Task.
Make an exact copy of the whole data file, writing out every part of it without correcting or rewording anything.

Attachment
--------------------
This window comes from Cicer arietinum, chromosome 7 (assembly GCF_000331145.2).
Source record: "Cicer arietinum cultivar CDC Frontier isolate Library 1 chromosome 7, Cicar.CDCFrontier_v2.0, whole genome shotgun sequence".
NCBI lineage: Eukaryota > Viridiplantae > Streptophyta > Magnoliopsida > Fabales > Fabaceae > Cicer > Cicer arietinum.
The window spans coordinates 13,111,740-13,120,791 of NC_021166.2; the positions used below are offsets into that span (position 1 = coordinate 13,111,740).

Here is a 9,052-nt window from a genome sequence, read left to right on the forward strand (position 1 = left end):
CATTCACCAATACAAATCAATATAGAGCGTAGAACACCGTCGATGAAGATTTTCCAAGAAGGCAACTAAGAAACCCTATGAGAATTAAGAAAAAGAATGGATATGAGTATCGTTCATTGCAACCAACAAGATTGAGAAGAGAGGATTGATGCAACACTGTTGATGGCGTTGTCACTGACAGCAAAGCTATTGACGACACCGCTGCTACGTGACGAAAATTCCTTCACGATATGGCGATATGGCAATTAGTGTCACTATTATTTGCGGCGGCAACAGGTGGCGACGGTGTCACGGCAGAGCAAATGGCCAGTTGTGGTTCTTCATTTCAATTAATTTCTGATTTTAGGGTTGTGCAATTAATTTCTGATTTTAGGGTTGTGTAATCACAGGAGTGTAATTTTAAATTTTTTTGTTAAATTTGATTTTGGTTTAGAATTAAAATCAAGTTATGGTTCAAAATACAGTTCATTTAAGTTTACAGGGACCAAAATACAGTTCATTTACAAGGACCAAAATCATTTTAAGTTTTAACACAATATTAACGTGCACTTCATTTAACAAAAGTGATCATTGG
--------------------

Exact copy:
This window comes from Cicer arietinum, chromosome 7 (assembly GCF_000331145.2).
Source record: "Cicer arietinum cultivar CDC Frontier isolate Library 1 chromosome 7, Cicar.CDCFrontier_v2.0, whole genome shotgun sequence".
NCBI lineage: Eukaryota > Viridiplantae > Streptophyta > Magnoliopsida > Fabales > Fabaceae > Cicer > Cicer arietinum.
The window spans coordinates 13,111,740-13,120,791 of NC_021166.2; the positions used below are offsets into that span (position 1 = coordinate 13,111,740).

Here is a 9,052-nt window from a genome sequence, read left to right on the forward strand (position 1 = left end):
CATTCACCAATACAAATCAATATAGAGCGTAGAACACCGTCGATGAAGATTTTCCAAGAAGGCAACTAAGAAACCCTATGAGAATTAAGAAAAAGAATGGATATGAGTATCGTTCATTGCAACCAACAAGATTGAGAAGAGAGGATTGATGCAACACTGTTGATGGCGTTGTCACTGACAGCAAAGCTATTGACGACACCGCTGCTACGTGACGAAAATTCCTTCACGATATGGCGATATGGCAATTAGTGTCACTATTATTTGCGGCGGCAACAGGTGGCGACGGTGTCACGGCAGAGCAAATGGCCAGTTGTGGTTCTTCATTTCAATTAATTTCTGATTTTAGGGTTGTGCAATTAATTTCTGATTTTAGGGTTGTGTAATCACAGGAGTGTAATTTTAAATTTTTTTGTTAAATTTGATTTTGGTTTAGAATTAAAATCAAGTTATGGTTCAAAATACAGTTCATTTAAGTTTACAGGGACCAAAATACAGTTCATTTACAAGGACCAAAATCATTTTAAGTTTTAACACAATATTAACGTGCACTTCATTTAACAAAAGTGATCATTGG